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January 1, 2013 5:32 pm
The coming change of leadership at the Bank of England has prompted a growing willingness among economists to give up the 2 per cent inflation target, although a majority still thinks the chancellor will and should stick with the status quo.
Hardly discussed a year ago, almost 40 per cent of the 94 economists surveyed by the Financial Times said the government should change the monetary policy remit.
The new thinking follows the appointment in November of Mark Carney as the next BoE governor and his subsequent speech in favour of more radical monetary policy action, including targeting nominal income. George Osborne, chancellor, has welcomed the debate.
The new thinking is most evident among former members of the BoE’s monetary policy committee. Ten replied to the FT’s survey of which five said there should be a change in remit.
A 34-to-21 majority of economists still thinks the Treasury will keep the 2 per cent inflation target it gives the BoE each year. But many economists advocated a debate on the issue, recognising that the BoE’s pre-1997 belief that securing stable inflation guaranteed a stable economy was at the heart of the policy mistakes that led to the recession.
Richard Jeffrey of Cazenove said: “The naïve interpretation of the MPC’s inflation remit was one of the major factors behind a policy regime that saw the MPC maintaining interest rates at levels that encouraged the build-up of debt in the economy.”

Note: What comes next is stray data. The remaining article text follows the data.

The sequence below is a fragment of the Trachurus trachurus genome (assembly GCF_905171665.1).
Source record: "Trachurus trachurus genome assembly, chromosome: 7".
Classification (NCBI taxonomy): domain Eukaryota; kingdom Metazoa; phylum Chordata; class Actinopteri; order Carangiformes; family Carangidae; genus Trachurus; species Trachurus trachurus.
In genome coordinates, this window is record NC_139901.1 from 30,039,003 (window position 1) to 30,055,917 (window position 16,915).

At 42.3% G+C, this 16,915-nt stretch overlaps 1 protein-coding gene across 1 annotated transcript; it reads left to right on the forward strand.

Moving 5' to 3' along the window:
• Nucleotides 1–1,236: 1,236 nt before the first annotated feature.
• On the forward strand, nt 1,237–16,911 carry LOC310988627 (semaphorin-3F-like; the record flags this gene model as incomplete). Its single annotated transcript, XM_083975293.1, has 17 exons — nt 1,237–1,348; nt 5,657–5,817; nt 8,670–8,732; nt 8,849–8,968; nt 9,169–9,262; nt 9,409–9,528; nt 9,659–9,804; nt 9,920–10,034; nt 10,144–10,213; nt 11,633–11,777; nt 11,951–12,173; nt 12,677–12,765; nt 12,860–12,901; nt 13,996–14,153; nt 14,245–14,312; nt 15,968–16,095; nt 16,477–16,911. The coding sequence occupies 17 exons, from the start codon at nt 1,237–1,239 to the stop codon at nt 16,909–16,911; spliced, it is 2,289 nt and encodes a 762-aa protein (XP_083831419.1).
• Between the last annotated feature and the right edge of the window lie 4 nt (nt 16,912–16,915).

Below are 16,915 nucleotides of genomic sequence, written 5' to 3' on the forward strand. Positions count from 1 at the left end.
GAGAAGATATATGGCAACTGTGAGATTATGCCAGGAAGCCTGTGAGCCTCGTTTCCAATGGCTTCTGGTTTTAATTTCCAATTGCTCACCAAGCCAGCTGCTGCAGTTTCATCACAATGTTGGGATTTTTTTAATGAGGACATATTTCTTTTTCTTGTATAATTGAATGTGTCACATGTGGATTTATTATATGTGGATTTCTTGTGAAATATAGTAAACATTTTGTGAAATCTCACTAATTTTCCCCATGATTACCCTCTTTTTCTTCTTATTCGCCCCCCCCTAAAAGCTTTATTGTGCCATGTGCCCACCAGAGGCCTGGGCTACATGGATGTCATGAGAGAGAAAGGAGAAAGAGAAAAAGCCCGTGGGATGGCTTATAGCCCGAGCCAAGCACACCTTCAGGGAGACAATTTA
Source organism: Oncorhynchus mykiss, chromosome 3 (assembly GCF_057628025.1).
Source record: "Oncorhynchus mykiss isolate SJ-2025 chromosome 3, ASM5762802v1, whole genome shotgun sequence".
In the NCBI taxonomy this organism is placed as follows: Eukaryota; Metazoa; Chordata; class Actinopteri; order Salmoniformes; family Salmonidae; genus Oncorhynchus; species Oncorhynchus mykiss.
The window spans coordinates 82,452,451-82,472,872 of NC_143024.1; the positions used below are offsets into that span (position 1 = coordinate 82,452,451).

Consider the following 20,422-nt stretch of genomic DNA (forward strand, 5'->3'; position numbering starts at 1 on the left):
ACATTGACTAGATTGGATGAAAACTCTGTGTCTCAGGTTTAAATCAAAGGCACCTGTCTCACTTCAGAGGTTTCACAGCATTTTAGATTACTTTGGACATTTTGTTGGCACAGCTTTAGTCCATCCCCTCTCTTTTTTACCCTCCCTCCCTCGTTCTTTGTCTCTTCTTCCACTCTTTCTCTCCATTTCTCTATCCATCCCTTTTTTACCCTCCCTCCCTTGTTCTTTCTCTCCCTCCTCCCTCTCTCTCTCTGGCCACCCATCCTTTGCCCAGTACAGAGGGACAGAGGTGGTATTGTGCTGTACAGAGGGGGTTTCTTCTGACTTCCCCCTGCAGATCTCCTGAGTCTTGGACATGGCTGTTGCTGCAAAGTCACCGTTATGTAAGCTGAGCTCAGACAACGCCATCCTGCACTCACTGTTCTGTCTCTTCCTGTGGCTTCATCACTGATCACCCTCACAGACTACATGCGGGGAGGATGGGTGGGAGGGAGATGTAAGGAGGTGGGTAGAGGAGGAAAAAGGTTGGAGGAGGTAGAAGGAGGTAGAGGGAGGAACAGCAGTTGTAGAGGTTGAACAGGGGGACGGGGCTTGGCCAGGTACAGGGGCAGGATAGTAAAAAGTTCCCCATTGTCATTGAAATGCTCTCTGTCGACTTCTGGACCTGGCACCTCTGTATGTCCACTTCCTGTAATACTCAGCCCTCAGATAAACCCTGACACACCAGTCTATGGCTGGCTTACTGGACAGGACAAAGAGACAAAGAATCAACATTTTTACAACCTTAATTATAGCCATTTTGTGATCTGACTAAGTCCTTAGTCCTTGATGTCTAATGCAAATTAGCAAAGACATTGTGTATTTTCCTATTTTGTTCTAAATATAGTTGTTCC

If there is a growing belief that the 2 per cent inflation target should be reconsidered, there is no consensus on what might replace it.
Former MPC member David Blanchflower of Dartmouth College favoured “an explicit targeting of the unemployment rate as the Fed has done”. Gerard Lyons, the new economic adviser to the London mayor, favoured more guidance on policy with the BoE telling markets “the preconditions in which it would raise interest rates”.
John Llewellyn, an independent consultant who advises the Treasury, said: “It is absurd blindly to target just one variable, be it inflation or whatever, in each and every circumstance.”
Kate Barker, a former MPC member, favoured changes “to ensure no repeat of the mistakes of the early 2000s, when the MPC was too focused on achieving a relatively precise, short-term inflation target”.
But the majority of economists was still against any change. Richard Barwell of RBS said: “It is ironic bordering on the absurd that people are talking about the need for reform to introduce more flexibility into the monetary policy remit when the MPC was being castigated for not raising rates to drive inflation back to target only 18 months ago.”
Jens Larsen of the Royal Bank of Canada asked why “mess around with it” when the inflation target had been successful in containing inflationary expectations. Professor Jagjit Chadha of Kent University said it was more important to get the MPC and the financial policy committee to work well together and “integrate monetary and financial analysis so that ‘bubbles’ are pricked and priced in a boom and deleveraging is managed with limited economic dislocations”.
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